The Magazine of The Evangelical Lutheran Church in America


August 2000 Worldscan

* The National Council of Churches welcomed a U.S. Supreme Court ruling that reaffirms its earlier decision against officially sponsored prayer in public schools. "We support the right of students to pray individually or in groups, but in this instance the court wisely recognized that participation in these prayers might not be voluntary for all students," the NCC statement said.

* The Lutheran Church in Great Britain installed Walter Jagucki, pastor of St. Luke Lutheran Church in Leeds, as its first bishop. The Church was established in 1962 to serve English-speaking Lutherans in Great Britain.

* After conducting a five-year study on Christian-Jewish relations, the Lutheran Church of Sweden is removing words in its official prayers or hymnbooks that may be considered anti-Semitic. The study says: "Anti-Semitism has occurred both in words and in deeds on several occasions in the history of the church. This contradicts the teaching of the Holy Scriptures that all humankind is equal in the face of God."

* Although women in the United Methodist Church have had full clergy rights for 40 years, feelings of exclusion remain, according to church-sponsored studies. Only 13 percent of all ordained elders are female. Clergywomen with the same number of years of experience and type of appointment make 9 percent less than their male counterparts, which also reduces their pension. The studies conclude that Methodist clergywomen leave calls 10 percent faster than men because of a lack of support from congregations and conflicts between family and pastoral responsibilities.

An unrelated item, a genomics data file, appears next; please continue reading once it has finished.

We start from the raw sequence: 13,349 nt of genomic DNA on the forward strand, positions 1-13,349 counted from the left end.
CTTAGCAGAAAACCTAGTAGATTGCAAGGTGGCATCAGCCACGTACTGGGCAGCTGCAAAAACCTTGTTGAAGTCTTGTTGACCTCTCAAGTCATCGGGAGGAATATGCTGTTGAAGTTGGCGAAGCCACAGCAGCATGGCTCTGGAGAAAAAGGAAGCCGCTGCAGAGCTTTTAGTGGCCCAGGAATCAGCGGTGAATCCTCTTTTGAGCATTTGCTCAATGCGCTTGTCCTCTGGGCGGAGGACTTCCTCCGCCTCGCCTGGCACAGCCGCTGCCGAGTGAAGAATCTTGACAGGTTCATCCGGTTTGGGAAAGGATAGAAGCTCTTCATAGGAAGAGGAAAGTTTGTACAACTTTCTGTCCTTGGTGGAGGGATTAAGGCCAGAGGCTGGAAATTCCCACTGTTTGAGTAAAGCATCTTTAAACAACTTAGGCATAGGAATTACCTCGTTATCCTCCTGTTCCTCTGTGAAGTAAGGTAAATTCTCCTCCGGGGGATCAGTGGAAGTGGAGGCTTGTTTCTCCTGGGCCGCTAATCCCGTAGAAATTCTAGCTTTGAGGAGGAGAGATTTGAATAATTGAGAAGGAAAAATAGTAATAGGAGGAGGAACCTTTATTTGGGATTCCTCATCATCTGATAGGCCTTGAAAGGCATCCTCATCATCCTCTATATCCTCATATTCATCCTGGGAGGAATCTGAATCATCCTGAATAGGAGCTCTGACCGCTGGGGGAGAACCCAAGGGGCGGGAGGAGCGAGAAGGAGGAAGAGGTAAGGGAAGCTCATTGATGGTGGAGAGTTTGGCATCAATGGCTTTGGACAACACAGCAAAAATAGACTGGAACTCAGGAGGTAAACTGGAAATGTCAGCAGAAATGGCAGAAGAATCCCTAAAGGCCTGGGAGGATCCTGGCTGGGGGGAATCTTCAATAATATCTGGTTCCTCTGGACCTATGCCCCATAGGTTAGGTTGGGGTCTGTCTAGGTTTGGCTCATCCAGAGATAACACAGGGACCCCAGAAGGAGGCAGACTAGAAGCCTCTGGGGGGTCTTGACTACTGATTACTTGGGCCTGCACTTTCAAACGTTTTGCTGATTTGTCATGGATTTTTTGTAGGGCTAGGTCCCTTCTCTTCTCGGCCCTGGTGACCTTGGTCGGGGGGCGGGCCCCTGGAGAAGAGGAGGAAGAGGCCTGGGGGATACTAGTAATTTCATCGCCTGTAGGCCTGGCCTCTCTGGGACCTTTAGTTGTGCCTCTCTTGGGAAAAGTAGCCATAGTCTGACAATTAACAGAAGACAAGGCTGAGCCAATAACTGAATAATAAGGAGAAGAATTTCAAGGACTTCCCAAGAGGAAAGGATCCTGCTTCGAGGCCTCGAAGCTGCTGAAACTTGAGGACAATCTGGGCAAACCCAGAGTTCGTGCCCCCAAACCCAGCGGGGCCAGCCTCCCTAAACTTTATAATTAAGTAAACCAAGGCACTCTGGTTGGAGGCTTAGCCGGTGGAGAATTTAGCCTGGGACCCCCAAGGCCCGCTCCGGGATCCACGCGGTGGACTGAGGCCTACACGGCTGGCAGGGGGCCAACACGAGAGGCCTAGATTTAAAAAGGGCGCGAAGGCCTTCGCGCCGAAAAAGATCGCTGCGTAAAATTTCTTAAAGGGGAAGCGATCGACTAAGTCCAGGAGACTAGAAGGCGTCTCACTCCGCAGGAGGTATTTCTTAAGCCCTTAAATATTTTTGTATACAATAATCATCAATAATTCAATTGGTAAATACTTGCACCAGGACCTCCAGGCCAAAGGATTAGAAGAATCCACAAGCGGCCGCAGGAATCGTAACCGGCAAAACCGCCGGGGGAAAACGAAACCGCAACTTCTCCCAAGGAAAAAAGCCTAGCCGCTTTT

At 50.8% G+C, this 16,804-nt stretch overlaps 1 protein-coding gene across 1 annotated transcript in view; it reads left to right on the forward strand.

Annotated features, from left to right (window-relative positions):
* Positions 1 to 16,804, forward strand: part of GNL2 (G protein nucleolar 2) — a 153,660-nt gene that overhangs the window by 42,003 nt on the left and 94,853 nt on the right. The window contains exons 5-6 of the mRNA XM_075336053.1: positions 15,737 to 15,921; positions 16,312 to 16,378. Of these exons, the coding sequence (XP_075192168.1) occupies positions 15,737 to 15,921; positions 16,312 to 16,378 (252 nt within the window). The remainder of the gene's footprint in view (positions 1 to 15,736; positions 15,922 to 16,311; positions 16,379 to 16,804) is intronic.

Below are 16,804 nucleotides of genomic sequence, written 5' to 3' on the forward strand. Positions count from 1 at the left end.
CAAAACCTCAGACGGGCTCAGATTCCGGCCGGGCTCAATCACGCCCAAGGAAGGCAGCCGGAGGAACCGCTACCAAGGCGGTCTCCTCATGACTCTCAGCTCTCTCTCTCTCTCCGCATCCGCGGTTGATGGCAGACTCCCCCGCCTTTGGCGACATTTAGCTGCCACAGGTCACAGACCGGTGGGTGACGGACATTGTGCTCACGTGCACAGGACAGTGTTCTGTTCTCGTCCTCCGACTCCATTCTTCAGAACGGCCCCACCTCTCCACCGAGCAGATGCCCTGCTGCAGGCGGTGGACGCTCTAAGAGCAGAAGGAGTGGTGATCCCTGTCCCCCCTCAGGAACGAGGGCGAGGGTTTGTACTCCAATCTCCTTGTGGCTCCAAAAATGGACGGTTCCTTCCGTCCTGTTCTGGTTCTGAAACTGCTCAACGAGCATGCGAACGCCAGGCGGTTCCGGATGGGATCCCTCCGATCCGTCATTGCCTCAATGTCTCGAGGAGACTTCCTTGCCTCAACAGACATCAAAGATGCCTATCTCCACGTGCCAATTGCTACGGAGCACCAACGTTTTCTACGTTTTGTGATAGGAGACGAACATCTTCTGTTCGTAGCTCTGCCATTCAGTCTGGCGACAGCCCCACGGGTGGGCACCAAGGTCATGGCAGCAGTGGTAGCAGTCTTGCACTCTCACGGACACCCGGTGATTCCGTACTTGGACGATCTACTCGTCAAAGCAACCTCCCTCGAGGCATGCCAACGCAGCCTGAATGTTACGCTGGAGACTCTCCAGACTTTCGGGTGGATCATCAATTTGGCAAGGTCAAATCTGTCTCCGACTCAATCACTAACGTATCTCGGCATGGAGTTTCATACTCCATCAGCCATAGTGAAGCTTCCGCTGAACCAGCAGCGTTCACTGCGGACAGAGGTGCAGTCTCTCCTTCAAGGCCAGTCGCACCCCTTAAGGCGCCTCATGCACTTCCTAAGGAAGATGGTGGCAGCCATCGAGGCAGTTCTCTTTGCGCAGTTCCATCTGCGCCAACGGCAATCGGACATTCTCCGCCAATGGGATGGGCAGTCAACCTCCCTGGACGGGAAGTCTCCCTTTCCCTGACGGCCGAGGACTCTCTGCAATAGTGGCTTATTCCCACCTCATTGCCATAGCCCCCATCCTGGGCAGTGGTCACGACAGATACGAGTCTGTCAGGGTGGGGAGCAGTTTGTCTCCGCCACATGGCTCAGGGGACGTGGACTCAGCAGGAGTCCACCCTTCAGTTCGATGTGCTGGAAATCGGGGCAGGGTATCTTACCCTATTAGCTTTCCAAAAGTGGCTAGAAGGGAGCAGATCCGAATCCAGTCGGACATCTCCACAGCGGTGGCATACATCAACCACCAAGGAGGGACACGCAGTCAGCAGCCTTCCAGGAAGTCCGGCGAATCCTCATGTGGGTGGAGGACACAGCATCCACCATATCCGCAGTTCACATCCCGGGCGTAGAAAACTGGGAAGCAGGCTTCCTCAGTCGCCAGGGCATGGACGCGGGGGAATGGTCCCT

* The Lutheran World Federation wants to help other Protestant groups settle schisms with the Roman Catholic Church, just as Lutherans did with the signing of the Joint Declaration on the Doctrine of Justification. Ishmael Noko, LWF general secretary, said the federation wants to bridge the gap between Protestants and Catholics over the celebration of communion and the use of indulgences. Currently, the Catholic Church prohibits non-Catholics from participating in communion and offers indulgences (granting a reprieve from purgatory as a reward for fulfilling certain obligations).

* Women who read the Torah or wear Jewish ritual garments at Jerusalem's Western Wall could face a seven-year jail term if proposed legislation is adopted by Israel's Knesset. Recently, the state's Supreme Court ruled that women could conduct public prayer services at the wall, which Orthodox custom says is typically permissible for men only. Orthodox politicians vowed to take legislative action against the court decision.

* Ambrose Moyo, bishop of the Lutheran Church in Zimbabwe, is living in exile. Death squads have killed and threatened the lives of several church leaders, including Moyo, in retaliation for the church's pro-peace position regarding what was believed to be government-sponsored occupation of white-owned farms.

* In its annual meeting, the Southern Baptist Convention elected James Merritt as president of the 15.9 million-member denomination. He was chairman of the Southern Baptist Executive Committee. Delegates also passed a statement opposing women pastors and homosexuality, while supporting capital punishment. "While both men and women are gifted for service in the church, the office of pastor is limited to men as qualified by Scripture," the new statement says. More than 24 were arrested outside the Orange County Center, the site of the Baptists' meeting.